Regarding the baked goods fundraiser: crowded, busy, jam-packed full of people. We were trying to fit a lot of sugar-crazed people into a very small Historic Building, so there was a bit of a mad rush for a while. Luckily, we were able to slip off partway through and walk to the coffee-shop, where we got some steamy peppermint mochas.

After that we went back to the Historic Building to pick up a friend who wanted to come with us on the next part of our adventure. Along the way we popped into a small Historic Chapel and listened to a quartet playing a Christmas song. It was rather good, we agreed, as we dematerialised from the building and went to collect Coming-Along Friend.

The next part of our adventure consisted of going to see THE INSIDE OF A VICTORIAN HOME, WHICH WAS DECORATED IN ALL ITS SPLENDOUR FOR CHRISTMAS. But there will be more on that later. During the walk there, my dad (who had not previously obtained coffee) went into the town's other coffee-shop to get a drink for himself. Noticing the lovely piano that was just SITTING THERE IN THE COFFEE-SHOP, I immediately sat down at it and started in on Karl Jenkins' Palladio.

I realise, as I write this, that that must have been my first public performance, but I thought nothing of it at the time. It was not at all uncomfortable sitting there in that strange new coffee-shop playing that strange new piano which I'd never touched before. It went fairly well, except for the part where I suddenly forgot which keys were which and found it difficult to continue the song. (I think our own house-piano has keys which are about a centimetre wider than most, which apparently matters in a ridiculously large way when one is trying to know where everything is.) On the way out I was complimented by a random stranger, which might have made me happier than it should have done.

When we got to the AMAZING VICTORIAN HOME, there was a huge dog in the driveway. It was about the size of a small bear, I think. Upon further inquiry I learned that it was a Leonberger - I'd read about them and seen pictures but until then I hadn't known how absolutely massive they were. That was brilliant.**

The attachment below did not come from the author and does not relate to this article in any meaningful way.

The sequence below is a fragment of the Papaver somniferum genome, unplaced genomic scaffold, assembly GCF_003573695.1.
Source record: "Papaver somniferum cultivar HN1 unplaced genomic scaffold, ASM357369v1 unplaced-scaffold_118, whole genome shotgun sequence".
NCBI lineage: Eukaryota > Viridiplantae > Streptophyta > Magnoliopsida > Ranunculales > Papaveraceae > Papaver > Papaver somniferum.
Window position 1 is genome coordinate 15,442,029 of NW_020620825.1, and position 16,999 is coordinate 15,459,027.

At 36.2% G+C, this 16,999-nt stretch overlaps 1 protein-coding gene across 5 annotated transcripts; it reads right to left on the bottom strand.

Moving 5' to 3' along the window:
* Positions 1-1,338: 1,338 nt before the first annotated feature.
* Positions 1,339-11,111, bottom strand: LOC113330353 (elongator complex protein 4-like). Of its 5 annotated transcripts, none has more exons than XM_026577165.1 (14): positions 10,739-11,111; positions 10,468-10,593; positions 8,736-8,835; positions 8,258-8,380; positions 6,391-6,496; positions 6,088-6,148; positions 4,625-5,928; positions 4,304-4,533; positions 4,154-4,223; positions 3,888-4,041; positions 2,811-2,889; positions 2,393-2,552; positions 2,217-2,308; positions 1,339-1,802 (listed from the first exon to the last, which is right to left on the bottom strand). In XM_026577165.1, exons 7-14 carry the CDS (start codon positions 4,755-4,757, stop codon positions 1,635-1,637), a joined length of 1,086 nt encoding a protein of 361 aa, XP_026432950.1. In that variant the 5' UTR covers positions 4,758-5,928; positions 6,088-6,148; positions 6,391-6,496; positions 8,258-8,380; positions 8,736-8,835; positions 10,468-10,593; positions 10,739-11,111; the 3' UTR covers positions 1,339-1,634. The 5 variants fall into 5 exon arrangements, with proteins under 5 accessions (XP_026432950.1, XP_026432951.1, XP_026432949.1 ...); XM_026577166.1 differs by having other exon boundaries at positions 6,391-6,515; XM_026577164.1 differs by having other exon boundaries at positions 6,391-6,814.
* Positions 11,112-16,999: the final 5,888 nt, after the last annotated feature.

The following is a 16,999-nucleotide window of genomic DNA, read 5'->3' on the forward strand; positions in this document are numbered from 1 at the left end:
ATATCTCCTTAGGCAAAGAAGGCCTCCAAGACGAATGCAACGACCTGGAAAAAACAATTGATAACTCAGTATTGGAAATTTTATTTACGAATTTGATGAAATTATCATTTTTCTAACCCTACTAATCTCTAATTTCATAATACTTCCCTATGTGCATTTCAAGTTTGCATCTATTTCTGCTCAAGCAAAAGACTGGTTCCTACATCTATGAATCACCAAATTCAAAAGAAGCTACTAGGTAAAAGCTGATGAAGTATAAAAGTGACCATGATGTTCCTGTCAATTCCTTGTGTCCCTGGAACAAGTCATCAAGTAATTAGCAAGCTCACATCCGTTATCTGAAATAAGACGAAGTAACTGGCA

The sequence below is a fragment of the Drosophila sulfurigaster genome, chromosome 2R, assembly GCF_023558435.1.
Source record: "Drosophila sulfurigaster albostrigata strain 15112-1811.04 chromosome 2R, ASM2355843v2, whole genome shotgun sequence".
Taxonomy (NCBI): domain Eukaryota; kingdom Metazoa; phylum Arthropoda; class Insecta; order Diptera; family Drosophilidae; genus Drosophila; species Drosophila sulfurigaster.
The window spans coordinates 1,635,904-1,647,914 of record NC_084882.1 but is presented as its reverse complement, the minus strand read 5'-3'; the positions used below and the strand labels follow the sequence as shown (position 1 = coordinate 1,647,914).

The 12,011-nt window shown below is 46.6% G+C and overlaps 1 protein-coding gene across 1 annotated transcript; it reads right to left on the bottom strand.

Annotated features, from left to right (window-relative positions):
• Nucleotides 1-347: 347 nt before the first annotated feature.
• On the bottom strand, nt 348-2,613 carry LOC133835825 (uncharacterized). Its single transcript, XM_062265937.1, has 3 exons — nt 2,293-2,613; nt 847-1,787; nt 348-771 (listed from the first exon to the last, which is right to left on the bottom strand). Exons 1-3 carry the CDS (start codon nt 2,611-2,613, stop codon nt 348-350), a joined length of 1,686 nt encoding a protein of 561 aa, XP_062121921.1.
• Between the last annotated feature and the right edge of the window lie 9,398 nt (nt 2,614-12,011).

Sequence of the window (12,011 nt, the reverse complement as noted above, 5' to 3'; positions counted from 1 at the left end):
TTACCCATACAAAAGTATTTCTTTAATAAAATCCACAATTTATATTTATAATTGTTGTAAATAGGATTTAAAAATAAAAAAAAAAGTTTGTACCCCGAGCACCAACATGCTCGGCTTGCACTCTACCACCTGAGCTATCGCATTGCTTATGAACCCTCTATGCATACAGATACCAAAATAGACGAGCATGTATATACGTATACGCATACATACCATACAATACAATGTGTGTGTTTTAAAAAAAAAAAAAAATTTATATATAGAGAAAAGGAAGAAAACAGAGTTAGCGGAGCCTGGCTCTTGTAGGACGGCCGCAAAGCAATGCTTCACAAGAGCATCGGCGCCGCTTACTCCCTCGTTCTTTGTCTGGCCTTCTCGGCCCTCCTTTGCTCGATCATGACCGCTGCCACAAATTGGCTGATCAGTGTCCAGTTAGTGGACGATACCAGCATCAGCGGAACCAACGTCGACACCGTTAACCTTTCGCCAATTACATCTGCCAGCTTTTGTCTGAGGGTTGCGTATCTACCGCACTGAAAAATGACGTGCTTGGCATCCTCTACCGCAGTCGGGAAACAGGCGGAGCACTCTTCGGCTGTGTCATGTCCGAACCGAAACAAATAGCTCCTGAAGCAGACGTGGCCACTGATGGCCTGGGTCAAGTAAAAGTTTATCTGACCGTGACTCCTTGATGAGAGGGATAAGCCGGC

The inside of the house was spectacular. It had lots and lots of very small rooms, including a wee little kitchen (with authentic Victorian electric refrigerator), a wee little sitting-room (with authentic Victorian flatscreen telly), and spectacular bathroom (with authentic Victorian almost-clawfoot bathtub, for real). There is a turret room in this house, but you are not allowed to visit it (presumably because nobody would ever leave the turret room once they got in).

After skipping giddily past the Best Garage Ever? (a barn with huge sliding doors which would have comfortably housed an entire armada of Minis) and down the gentle but still exciting hill, we were directly across the street from the new antiques shop in town, which I absolutely must visit as soon as they are open next (Tuesday, argh). We did look in the windows, though: ooh. Wonderful beautiful things. I cannot wait to look through it properly.

*Not actually miles.
**His name was Bentley.

Saturday, 10 November 2012

Regarding Excitement

* I have just learned about Narritivia. It is Sir Terry Pratchett's recently-created film company! They'll be the ones behind the upcoming Good Omens (!!! ! ! !) as well as thirteen episodes (so far) of a series ('The Watch') about Ankh-Morpork's police force.

* Neil Gaiman is writing another Doctor Who episode. YAYYYYYYYYYY

* I keep coming up with really good opening lines for books and nothing to do with them. I think I might just write a book that includes a lot of references to fictional books and then I can use the opening lines.

 * IT IS ALMOST CHRISTMAS. We've been thinking about decorating the house rather earlier than is socially acceptable. (It's only the inside of the house, anyway, so it's not like anyone will care.)

* I've just discovered that an independent bookstore near us is having their Annual Sale starting next Wednesday! THIS IS VERY EXCITING.

 * Kedgeree.

Thursday, 1 November 2012

Regarding Long-Awaited Arrivals

Art by Wayne McLoughlin
I've been stalking the new Warriors cover for weeks and it's finally been revealed! I wish I could see the creative process for Wayne McLoughlin's covers - and some of the roughs for positioning and alternate covers that didn't make the cut. In fact, he should do an entire art book. That would be magnificent.

The book will be out on the fifth of March - that's nearly half a year away, but at least I have a book-and-a-bit to tide me over until then (plus four more Special Thick Books).

And I must speculate on the promise encapsulated by that reddish-orange dot - a written scene? Or an illustrated scene? Either would be most welcome.

In other news, I have recently looked out the glass door to see a leggy black cat helping itself to some cheddar crisps from the boards of the deck. We didn't exactly have cats in mind when we placed the crisps out for various wildlife, but okay. That works too.

French onion soup makes a wonderful gravy for colcannon. Heart.

Monday, 8 October 2012

Regarding Pumpkin Filling

Today is a cooking day.

My mother has chosen a wonderful way to express this: she is making little sweet rice-flour-cakes stuffed with pumpkin filling.

Well, she's trying to.